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The riverrun Teaching Fellowship was given to Eleanor Gold, for her Science Fiction syllabus. She is a fourth-year PhD student whose dissertation examines contemporary literature and culture through a posthumanist lens, where she focuses on encounters with “non-charismatic life” and what that might mean for conservation practice and posthuman ethics.
Associate Chair of English, Stacy Hubbard, sat down with Associate Professor Ruth Mack to find out more about her teaching interests and her current research.
Several Journalism students are finalists for National College Media Awards: Lisa Khoury, former Spectrum managing editor, for her piece Animal Heights; Chad Cooper, current senior photo editor for his spot news photo; and Brian Keschinger, former creative director, for his Spectrum cover of Khalil Mack. Aaron Mansfield is also nominated for a Pinnacle award from College Media Association for sports column writing.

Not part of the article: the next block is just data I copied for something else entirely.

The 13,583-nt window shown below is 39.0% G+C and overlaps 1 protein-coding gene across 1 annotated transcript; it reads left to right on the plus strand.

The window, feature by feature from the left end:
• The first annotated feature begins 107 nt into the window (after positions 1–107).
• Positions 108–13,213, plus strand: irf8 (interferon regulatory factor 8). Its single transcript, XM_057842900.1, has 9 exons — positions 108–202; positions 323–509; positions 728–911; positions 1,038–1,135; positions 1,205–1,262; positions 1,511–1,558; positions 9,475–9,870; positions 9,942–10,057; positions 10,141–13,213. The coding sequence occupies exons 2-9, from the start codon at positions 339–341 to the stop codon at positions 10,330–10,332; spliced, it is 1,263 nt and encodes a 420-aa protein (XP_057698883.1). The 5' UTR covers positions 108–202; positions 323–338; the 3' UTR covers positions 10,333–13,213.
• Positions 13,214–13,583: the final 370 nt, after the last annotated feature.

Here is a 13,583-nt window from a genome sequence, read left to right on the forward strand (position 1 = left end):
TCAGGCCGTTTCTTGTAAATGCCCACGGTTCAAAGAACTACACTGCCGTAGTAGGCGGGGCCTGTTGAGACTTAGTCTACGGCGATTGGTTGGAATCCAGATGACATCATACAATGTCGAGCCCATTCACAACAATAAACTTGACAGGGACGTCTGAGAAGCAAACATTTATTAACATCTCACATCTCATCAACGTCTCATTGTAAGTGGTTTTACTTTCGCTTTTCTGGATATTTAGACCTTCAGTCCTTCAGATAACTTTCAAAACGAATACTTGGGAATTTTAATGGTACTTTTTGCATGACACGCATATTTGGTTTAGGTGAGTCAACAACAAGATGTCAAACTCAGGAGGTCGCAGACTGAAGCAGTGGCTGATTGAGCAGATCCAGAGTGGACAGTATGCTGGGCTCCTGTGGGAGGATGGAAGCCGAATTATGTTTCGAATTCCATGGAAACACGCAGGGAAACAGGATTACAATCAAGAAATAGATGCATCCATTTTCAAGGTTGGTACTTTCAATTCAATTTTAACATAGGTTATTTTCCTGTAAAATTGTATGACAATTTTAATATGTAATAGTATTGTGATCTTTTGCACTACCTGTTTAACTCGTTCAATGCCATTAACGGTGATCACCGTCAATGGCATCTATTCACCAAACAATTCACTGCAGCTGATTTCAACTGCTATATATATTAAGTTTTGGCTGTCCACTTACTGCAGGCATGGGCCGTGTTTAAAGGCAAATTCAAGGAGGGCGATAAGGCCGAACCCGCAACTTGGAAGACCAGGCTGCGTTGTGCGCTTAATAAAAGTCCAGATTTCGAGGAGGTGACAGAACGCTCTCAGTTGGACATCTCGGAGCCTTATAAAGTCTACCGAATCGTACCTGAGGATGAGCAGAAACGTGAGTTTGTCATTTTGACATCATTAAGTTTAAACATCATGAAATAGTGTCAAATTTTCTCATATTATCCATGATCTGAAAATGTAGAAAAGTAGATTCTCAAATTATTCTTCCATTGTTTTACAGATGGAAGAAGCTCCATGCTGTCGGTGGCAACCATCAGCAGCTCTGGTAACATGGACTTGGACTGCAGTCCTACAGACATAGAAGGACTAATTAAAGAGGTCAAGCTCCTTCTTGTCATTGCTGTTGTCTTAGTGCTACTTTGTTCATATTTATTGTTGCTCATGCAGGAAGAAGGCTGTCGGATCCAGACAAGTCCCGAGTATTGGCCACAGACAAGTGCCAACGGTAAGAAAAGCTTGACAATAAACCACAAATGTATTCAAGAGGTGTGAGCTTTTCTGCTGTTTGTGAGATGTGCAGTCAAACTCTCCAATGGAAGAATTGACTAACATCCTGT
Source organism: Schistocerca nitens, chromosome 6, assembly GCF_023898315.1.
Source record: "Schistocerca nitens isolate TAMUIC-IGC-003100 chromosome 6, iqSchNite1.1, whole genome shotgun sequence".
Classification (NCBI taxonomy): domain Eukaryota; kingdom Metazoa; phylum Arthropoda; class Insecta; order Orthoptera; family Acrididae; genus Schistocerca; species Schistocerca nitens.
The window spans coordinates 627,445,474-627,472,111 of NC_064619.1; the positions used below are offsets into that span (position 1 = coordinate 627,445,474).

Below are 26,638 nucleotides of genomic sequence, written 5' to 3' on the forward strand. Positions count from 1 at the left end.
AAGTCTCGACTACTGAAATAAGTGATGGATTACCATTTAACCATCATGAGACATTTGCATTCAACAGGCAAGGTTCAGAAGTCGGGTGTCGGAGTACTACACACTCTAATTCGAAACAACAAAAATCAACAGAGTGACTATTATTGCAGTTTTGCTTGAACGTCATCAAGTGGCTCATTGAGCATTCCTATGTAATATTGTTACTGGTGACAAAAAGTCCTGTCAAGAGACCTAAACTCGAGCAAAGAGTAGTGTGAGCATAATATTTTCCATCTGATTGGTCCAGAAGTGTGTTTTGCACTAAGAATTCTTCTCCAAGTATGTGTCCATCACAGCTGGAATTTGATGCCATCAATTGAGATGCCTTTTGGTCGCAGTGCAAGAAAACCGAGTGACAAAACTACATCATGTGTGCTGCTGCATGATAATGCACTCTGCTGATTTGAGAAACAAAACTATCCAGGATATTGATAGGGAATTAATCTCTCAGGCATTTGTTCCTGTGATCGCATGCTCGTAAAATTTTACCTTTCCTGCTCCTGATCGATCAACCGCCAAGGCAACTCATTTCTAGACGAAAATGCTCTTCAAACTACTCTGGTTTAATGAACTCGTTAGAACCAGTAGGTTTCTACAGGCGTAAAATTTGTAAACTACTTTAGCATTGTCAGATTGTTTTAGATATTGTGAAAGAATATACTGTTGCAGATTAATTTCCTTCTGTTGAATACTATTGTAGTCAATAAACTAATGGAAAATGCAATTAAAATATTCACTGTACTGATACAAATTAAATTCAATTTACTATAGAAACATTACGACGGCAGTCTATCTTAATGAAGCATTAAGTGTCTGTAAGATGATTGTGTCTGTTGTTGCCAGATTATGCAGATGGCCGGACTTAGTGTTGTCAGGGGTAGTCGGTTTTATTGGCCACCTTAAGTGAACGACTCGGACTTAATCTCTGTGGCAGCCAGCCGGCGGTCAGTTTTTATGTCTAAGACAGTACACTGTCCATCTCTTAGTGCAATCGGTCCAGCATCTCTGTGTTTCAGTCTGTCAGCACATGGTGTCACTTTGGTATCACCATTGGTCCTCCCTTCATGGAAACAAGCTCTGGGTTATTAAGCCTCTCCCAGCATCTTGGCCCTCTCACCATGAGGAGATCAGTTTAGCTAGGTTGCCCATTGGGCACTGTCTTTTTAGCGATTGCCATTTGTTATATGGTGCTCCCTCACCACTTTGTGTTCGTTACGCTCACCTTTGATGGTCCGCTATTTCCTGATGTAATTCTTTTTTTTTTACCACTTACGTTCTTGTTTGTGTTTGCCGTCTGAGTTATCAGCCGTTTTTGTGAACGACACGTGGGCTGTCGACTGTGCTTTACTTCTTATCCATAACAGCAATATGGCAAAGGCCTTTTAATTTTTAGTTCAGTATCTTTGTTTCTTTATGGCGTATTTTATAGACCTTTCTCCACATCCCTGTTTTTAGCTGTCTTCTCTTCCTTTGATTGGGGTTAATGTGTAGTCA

Winners will be announced in Philadelphia in early November.
Jody Kleinberg Biehl received the Honor Roll Award for her work with The Spectrum, UB’s student newspaper. The award is given by the National College Media Association which selects one college media advisor each year to honor. The award will be given at a reception for college newspaper advisers on November 2 in Philadelphia.
Andrew McConnell Stott, professor of English and dean of undergraduate education, will celebrate the U.S. publication of his new book, “The Poet and the Vampyre: The Curse of Byron and the Birth of Literature’s Greatest Monsters,” with a reading and book signing at 7 p.m. Sept. 11 at Talking Leaves … Books, 3158 Main St., Buffalo.

The book looks at the time Byron; his doctor, John Polidori; the Shelleys; and Mary Shelley’s step-sister, Claire Clairmont, spent together in Lake Geneva in the spring of 1816, and the far-reaching emotional and literary effects of the gathering.

The book launch is free of charge and open to the public. Those wishing to have a copy of the book signed by Stott are expected to purchase it from Talking Leaves.

Stott, who also serves as director of the Honors College, is the author of “The Pantomime Life of Joseph Grimaldi,” which won the Royal Society of Literature Prize and the Sheridan Morley Prize for Theatre Biography, and was a Guardian Best Book of the Year. “The Poet and the Vampyre” is his first book to be published in America.

In 2011, Stott was named a fellow at the New York Public Library’s Cullman Center for Scholars and Writers.